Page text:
Dr. Martin Luther King, Jr.’s GRAMMY® Award-WinningWhy I Oppose The War In Vietnam Set For February 26 Release
Spoken Word Albums By Stokely Carmichael, Langston Hughes & Margaret Danner, Ossie Davis & Bill Cosby And Others Will Also Be Reissued
In Collaboration With Its Partner Motown Museum, New Releases And Digital Content From Today’s Writers And Poets Will Amplify The Voice OfA New Generation
The groundbreaking Black Forum label – founded by Mr. Berry Gordy and the Motown Corporation in 1971 – will relaunch in 2021, providing a platform to a new generation of writers, thinkers and poets. In addition to newly recorded releases, Black Forum will reissue six of the historic albums that established its legacy, beginning with Dr. Martin Luther King Jr.’s Why I Oppose The War In Vietnam on February 26.
Ethiopia Habtemariam, President of Motown Records, said, “As we navigate our way through unprecedented times, racial and social tensions are at a high. We felt an urgent need to reactivate Black Forum in order to provide information alongside inspiration. The label provided a clear-cut reflection of who America was at the time of civil unrest in the 60s and 70s. Now, we look to extend and expound on the original principles and purpose of Black Forum.”
The move comes as part of a collaboration with Motown Museum, in Detroit, the home of Hitsville U.S.A. — a significant cultural institution that serves as the storyteller and heritage keeper of Motown Records’ legacy for millions of fans around the world.
Motown Museum Chairwoman and CEO Robin Terrysaid,
“We are delighted to collaborate with our partner Motown Records for the relaunch of this iconic label and the yearlong programming around Black Forum. Storytelling, education and the power of shared experience is a vital part of Motown Museum’s DNA. The rich heritage of the Black Forum label has long been an important chapter in the continuing story of Motown.”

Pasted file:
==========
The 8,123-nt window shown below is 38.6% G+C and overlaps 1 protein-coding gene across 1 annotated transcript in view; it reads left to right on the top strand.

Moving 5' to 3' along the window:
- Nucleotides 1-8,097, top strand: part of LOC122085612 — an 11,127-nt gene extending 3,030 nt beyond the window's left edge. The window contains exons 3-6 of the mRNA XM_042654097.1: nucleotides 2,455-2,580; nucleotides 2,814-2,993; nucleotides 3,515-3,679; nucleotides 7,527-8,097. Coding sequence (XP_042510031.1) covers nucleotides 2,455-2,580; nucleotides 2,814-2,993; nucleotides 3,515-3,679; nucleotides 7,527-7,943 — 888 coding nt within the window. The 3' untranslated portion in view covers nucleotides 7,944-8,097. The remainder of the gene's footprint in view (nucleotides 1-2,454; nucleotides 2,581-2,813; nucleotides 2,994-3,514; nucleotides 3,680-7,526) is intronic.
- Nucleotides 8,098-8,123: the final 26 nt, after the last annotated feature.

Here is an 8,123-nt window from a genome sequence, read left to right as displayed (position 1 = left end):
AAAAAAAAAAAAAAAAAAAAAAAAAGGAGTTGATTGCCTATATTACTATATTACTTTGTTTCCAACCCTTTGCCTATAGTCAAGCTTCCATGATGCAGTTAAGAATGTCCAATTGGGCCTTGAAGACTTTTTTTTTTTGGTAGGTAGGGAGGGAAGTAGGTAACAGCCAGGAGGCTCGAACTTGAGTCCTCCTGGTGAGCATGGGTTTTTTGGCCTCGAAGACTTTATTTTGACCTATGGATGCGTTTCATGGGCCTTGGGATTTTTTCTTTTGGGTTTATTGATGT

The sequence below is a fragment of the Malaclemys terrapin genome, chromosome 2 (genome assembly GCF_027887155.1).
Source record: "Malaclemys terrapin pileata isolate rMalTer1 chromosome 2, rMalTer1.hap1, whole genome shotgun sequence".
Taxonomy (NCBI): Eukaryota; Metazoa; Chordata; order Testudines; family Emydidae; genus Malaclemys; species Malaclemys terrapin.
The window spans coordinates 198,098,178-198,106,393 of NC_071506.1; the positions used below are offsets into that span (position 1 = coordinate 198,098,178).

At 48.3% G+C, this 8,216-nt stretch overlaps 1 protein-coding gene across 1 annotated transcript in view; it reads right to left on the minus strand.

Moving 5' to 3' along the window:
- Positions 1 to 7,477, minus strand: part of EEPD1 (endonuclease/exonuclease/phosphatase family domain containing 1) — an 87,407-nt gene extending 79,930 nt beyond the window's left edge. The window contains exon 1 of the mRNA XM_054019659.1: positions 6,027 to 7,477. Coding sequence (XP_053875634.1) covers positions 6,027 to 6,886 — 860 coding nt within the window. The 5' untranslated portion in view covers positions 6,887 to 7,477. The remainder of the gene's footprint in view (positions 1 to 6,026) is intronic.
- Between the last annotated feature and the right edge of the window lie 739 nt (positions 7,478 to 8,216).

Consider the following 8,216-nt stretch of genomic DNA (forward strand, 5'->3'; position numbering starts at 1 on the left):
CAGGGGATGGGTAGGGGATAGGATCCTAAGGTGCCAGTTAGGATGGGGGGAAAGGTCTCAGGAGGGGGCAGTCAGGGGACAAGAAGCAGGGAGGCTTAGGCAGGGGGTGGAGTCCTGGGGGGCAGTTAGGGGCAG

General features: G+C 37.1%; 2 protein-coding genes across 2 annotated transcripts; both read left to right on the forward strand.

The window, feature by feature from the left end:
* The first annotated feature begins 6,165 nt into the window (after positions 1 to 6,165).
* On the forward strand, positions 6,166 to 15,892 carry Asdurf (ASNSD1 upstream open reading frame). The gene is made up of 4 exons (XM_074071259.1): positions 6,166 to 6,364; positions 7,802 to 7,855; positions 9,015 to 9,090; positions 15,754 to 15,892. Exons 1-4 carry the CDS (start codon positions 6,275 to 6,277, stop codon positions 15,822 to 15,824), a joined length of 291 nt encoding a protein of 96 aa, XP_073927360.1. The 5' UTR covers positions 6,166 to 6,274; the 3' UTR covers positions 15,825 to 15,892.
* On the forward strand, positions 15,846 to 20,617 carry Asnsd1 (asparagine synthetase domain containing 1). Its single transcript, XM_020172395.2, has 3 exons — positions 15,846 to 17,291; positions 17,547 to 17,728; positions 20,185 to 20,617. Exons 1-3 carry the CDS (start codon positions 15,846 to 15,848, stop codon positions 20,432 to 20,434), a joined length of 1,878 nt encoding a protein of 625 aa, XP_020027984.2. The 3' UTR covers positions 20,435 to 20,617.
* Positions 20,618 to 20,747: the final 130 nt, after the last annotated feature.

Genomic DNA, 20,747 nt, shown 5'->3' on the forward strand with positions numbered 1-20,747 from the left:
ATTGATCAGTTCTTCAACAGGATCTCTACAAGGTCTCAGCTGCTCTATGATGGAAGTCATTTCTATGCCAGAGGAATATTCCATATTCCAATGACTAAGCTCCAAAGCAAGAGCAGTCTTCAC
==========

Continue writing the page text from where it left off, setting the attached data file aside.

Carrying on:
Inspired by Black Forum, Motown MIC: Spoken Word Competition, currently in its 8th year, calls on poets and orators to perform original pieces for the opportunity to be named Motown MIC Artist of the Year.
Mr. Gordy’s vision for Black Forum was sparked by his work with Dr. King, who recorded several speeches, including The Great March to Freedom, on Gordy Records, a Motown subsidiary label. Black Forum’s first release was Dr. King’s Why I Oppose The War In Vietnam, Released in 1970, it won a GRAMMYAward for Best Spoken Word Album the following year. The landmark speech was recorded in April 1967 at the Ebenezer Baptist Church in Atlanta.
Black Forum also gave other notable spoken word artists of the time a platform. In three short years, the label released albums by Stokely Carmichael, Langston Hughes & Margaret Danner, Wallace Terry, Ossie Davis & Bill Cosby and others.
Elaine Brown’s self-titled album and Imamu Amiri Baraka’s It’s Nation Time were reissued in 2018. Elaine Brown is available HERE. It’s Nation Time is available HERE. The remaining five albums listed below will be reissued over the course of 2021:
- Stokely Carmichael – Free Huey
- Langston Hughes & Margaret Danner – Writers Of The Revolution
- Guess Who’s Coming Home: Black Fighting Men Recorded Live In Vietnam
- Ossie Davis & Bill Cosby – Congressional Black Caucus
- Various Artists – Black Spirts: Festival Of New Black Poets In America (includes appearances by Imamu Amiri Baraka, Stanley Crouch, and The Last Poets)
The relaunched Black Forum will also spark candid conversations to mold and inspire the next generation of “game changers” via podcasts, Black Community Forums, Motown Museum events and programs and digital initiatives. By amplifying the voices of the new revolution, Black Forum builds on its history of moving society forward in a just and inclusive manner.
In this feature, which examines the significance of the label, uDiscoverMusic notes,
“Over the years, Gordy proved that black songwriters and artists deserved a place at the top of the pop pantheon…[with Black Forum he] put the civil-rights era on vinyl; a permanent record (literally) of the black struggle.”